School = {EECS Department, University of California, Berkeley},
    Year = {1994},
    Month = {Jun},
    URL = {http://www.eecs.berkeley.edu/Pubs/TechRpts/1994/5495.html},
    Number = {UCB/CSD-94-816},
    Abstract = {Symbolic applications are characterized by irregular and data-dependent patterns of control flow and data structure accesses. In this dissertation I propose a toolbox approach for writing parallel symbolic applications, including those with side effects. Programs written using the high-level abstractions in this toolbox may be executed without modification on uniprocessors and multiprocessors. The toolbox is designed and implemented by parallel programming experts, and is intended for novice parallel programmers. Most of the parallel programming issues are hidden from the programmer. Each tool of the toolbox provides a stylized sequential interface, and programs that use these tools may be parallelized by using the parallel implementation of the toolbox. These tools are divided into parallelism abstractions and data-sharing abstractions. Parallelism abstractions represent common, time-consuming operations that offer good speedup potentials for parallel implementations. Data-sharing abstractions support common side-effecting operations on shared objects, simplifying the coding of a large class of algorithms that modify shared data structures in a parallel implementation. The thesis of this research is that a small toolbox is sufficient for a large class of symbolic applications, and that there are efficient (sequential and parallel) implementations of the toolbox. <p>To evaluate the feasibility of the toolbox approach for symbolic parallel programming, I constructed a prototype toolbox of commonly used abstractions, and converted two significant applications to use the toolbox. The applications include a constraint satisfaction system and a type analysis system. These applications have been developed by other authors, and contain approximately 8,000 lines of Common Lisp each. They are much larger than what other researchers have typically used to evaluate their symbolic parallel programming systems. <p>My experience with these two applications suggests that the toolbox approach for symbolic parallel programming is indeed successful. Many toolbox abstractions are common to the applications, and the toolbox version of either application may be ported between uniprocessors and multiprocessors without modification. Furthermore, the toolbox may be used by novice parallel programmers to parallelize an application relatively easily, since all the low-level parallel programming details are hidden by the parallel toolbox implementation. <p>An unexpected discovery from this research is an optimistic method for implementing discrete relaxation in parallel, in problem domains where monotonicity is a necessary correctness condition. This scheme is developed in the context of parallelizing the constraint application, but is applicable to discrete relaxation in general.}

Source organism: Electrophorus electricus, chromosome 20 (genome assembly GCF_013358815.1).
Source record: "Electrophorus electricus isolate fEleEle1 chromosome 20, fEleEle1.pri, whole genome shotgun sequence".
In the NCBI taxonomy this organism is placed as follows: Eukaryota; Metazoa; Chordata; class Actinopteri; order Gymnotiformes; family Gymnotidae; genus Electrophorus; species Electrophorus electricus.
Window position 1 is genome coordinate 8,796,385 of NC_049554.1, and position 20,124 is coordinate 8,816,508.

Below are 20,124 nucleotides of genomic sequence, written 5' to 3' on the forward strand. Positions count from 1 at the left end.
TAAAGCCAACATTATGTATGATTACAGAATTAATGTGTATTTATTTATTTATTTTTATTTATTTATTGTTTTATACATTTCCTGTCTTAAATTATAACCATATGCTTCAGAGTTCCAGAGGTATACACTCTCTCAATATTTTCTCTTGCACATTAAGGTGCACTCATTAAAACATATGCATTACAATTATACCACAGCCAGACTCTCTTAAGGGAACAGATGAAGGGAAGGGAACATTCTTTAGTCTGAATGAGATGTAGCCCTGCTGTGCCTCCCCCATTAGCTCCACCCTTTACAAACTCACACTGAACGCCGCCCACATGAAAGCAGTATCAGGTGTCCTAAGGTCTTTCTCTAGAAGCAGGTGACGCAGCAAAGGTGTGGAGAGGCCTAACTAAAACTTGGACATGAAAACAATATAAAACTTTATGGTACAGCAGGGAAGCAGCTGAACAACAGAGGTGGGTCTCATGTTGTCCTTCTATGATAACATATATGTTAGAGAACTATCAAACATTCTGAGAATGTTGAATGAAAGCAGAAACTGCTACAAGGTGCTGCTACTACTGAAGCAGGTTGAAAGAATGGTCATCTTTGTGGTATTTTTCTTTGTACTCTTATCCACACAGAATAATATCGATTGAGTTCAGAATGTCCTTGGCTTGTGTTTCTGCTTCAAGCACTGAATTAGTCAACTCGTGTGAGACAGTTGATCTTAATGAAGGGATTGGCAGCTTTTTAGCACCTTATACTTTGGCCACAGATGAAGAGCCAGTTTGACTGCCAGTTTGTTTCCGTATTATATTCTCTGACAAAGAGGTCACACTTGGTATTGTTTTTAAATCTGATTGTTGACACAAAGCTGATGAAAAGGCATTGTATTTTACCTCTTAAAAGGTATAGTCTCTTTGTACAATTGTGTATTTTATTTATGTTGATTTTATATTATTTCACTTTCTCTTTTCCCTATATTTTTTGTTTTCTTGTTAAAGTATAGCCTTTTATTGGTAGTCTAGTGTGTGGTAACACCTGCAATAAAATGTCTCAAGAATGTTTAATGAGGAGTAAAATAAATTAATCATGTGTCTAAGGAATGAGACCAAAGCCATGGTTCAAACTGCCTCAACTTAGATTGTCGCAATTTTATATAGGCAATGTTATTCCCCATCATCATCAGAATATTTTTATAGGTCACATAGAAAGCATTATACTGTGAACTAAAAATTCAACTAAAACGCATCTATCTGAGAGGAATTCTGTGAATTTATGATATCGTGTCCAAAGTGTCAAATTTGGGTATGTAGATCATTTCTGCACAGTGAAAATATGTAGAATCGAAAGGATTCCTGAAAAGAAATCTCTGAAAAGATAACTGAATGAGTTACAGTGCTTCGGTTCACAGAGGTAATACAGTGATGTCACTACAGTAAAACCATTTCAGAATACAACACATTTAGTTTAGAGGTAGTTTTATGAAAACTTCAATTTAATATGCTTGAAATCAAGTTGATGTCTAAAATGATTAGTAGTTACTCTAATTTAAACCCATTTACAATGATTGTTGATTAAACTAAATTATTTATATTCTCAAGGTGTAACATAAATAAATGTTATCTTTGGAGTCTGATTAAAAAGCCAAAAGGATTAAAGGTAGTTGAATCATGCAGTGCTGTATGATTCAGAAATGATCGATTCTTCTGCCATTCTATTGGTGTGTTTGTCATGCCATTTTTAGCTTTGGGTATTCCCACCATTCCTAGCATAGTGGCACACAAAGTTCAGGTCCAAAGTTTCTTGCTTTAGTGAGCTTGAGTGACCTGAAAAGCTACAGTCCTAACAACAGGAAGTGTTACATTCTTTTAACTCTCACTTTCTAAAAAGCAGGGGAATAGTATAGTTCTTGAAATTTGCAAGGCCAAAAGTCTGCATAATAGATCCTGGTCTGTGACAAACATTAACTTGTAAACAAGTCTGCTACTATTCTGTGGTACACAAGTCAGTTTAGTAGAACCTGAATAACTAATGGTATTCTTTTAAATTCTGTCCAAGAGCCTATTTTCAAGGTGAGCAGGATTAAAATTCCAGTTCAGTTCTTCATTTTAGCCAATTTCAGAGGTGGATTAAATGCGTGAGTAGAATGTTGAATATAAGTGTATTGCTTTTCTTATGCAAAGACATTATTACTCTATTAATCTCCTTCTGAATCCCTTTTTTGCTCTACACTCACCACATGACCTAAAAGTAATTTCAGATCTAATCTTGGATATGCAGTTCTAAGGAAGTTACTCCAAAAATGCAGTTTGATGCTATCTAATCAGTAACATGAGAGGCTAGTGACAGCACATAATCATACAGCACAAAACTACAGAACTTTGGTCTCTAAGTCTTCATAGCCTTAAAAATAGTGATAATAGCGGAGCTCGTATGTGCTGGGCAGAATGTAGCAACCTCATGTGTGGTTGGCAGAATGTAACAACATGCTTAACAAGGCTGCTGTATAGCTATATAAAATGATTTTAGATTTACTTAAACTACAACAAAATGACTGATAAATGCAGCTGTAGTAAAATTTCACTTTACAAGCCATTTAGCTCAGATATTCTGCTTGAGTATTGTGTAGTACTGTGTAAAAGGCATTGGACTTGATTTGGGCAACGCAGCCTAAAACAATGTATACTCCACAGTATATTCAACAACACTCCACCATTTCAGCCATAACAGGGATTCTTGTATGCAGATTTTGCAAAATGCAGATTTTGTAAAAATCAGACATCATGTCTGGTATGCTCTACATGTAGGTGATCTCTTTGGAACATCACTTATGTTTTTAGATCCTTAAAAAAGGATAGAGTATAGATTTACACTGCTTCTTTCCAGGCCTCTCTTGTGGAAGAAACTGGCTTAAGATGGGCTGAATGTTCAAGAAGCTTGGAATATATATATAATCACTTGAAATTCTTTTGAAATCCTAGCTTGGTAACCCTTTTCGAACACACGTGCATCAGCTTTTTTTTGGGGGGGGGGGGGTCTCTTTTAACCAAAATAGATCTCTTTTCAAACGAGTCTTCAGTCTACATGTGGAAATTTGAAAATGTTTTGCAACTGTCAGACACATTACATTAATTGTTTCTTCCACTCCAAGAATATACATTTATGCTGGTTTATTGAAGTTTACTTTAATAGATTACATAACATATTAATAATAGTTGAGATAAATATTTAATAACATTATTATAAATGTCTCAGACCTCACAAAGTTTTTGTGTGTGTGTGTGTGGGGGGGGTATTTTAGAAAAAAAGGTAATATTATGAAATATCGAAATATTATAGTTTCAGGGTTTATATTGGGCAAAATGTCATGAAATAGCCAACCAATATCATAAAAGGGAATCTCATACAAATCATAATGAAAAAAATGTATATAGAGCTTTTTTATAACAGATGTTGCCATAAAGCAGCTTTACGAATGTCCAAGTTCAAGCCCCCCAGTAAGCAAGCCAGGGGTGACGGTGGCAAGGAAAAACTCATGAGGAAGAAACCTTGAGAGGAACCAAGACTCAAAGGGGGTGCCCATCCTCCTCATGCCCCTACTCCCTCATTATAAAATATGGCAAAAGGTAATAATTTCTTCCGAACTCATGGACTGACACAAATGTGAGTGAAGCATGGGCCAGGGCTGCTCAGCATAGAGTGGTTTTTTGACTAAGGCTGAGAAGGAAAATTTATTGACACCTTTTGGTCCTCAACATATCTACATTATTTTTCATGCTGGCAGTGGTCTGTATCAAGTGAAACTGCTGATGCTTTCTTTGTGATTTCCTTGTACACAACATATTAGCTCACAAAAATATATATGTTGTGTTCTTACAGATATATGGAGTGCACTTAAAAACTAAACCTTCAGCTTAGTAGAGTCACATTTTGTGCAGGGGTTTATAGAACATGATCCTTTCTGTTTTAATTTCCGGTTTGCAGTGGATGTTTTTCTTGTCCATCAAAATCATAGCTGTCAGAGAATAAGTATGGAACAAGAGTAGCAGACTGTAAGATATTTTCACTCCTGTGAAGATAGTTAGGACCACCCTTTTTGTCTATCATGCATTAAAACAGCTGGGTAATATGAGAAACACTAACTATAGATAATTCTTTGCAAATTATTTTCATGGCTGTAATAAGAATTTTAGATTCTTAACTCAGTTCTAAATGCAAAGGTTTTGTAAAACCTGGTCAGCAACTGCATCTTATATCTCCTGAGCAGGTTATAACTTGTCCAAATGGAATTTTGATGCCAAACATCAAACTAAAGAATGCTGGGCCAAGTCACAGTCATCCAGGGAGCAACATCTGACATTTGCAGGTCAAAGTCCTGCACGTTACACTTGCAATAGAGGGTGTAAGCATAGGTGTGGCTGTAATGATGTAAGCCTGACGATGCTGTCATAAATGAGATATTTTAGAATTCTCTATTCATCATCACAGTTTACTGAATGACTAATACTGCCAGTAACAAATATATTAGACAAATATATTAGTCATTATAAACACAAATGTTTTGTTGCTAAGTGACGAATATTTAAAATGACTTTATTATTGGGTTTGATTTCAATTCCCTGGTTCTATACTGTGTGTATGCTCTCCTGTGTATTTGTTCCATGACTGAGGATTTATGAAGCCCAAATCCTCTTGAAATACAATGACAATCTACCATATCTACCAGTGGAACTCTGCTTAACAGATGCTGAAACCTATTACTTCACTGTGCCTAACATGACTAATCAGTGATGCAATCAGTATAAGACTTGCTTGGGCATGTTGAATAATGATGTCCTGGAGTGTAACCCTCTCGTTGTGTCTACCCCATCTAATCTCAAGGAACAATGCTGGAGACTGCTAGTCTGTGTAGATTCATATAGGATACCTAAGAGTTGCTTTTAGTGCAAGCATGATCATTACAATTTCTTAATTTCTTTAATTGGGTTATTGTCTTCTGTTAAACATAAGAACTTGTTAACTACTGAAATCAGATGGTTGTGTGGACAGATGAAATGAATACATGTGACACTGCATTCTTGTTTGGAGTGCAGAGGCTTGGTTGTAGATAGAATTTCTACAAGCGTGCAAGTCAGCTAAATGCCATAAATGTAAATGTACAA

}

EndNote citation:

%0 Thesis
%A Ho, Kinson
%T High-Level Abstractions for Symbolic Parallel Programming (Parallel Lisp Hacking Made Easy)
%I EECS Department, University of California, Berkeley
%D 1994
%@ UCB/CSD-94-816
%U http://www.eecs.berkeley.edu/Pubs/TechRpts/1994/5495.html
%F Ho:CSD-94-816